At the Tokyo Olympics last week, Sydney McLaughlin, a 21-year old from New Jersey, won the Gold Medal in 400-meter hurdles with a world record-setting time of 51.46.
“What [an] honor it is to be able to represent not only my country, but also the kingdom of God,” McLaughlin said on Instagram following her victory. “What I have in Christ is far greater than what I have or don’t have in life.”
In Tokyo on Wednesday, July 28th, McLaughlin broke her own world record for 400-meter hurdles of 51.9 that she set last month. Her Olympic victory made her the youngest medalist in this event's history. USA Today described McLaughlin and teammate Dalilah Muhammad, who finished second, as “not just the two fastest women in the 400-meter hurdles field, but also the two fastest in the history of the event.”
“Records come and go. The glory of God is eternal,” McLaughlin wrote in another Instagram post, commenting on her Olympic achievement:
“I no longer run for self recognition, but to reflect His perfect will that is already set in stone. I don’t deserve anything. But by grace, through faith, Jesus has given me everything. Records come and go. The glory of God is eternal. Thank you Father.”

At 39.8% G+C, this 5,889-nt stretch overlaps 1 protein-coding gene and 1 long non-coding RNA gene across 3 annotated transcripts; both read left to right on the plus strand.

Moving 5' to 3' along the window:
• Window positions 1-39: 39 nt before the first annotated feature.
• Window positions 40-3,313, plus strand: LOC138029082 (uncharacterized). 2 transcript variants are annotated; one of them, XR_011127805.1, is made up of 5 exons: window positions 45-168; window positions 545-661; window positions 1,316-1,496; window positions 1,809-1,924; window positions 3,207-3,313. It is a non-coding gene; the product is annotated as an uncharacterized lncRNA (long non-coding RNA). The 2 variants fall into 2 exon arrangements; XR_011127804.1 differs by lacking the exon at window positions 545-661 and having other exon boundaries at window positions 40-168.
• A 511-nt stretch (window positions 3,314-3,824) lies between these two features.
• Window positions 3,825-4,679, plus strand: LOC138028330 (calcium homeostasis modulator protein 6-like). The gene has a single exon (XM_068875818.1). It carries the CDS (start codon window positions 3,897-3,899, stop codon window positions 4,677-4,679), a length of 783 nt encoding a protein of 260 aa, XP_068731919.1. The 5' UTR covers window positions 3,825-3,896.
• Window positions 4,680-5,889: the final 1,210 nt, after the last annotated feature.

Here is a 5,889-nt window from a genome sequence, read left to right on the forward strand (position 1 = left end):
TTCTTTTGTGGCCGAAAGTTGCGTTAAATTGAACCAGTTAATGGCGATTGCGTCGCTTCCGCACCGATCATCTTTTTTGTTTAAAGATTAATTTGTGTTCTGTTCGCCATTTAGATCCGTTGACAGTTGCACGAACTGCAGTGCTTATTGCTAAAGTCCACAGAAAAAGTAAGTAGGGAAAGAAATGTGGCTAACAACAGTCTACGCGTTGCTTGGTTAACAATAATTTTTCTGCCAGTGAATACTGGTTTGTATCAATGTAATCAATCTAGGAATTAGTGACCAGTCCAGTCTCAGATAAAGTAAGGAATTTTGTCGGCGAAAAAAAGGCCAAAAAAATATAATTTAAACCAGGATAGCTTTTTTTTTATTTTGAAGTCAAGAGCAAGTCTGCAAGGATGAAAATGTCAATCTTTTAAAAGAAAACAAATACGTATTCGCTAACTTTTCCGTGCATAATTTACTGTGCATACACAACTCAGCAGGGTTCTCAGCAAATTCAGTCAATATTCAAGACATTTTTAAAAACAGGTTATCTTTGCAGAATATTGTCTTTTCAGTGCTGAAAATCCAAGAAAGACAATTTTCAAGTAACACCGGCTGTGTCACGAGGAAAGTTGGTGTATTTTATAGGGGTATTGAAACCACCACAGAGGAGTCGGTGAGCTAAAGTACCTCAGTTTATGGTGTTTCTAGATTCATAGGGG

In a follow-up post, McLaughlin said she felt honored to have represented both God and country at the Olympics:
“Let me start off by saying, what [an] honor it is to be able to represent not only my country, but also the kingdom of God. . . . His will is PERFECT. And He has prepared me for a moment such as this. That I may use the gifts He has given me to point all the attention back to Him.”
Setting records is nothing new for McLaughlin. When she graduated from Union Catholic High School in 2017, McLaughlin held 13 national titles, had set seven state and four national records, was undefeated - and had even competed in the Olympics, the school reports on its website:
“McLaughlin finished her high school career with 13 national titles (7 individual/6 on relays), a state record tying 11 N.J. Meet of Champions titles, 7 state records, four national records, one World Junior record, and became the only athlete to ever be named the Gatorade National Athlete of the Year two straight years (2016-17).”
McLaughlin’s faith in God helped her deal with the stress of the Olympics by changing her perspective on pressure, USA Today reports:
McLaughlin said her faith in God has grown in recent years, and helped change her perspective on pressure. She's described it as "an illusion."
She explains “It’s a weight that you put on yourself, that doesn’t really exist," she said. "It’s the fear of something that hasn’t happened yet, in your mind, that you’re assuming has already happened. So it’s really just making sure that your thoughts are positive and what you want them to be in order to make them happen in reality."
McLaughlin also distanced herself from social media in order “to focus on what was important,” according to Fox Sports.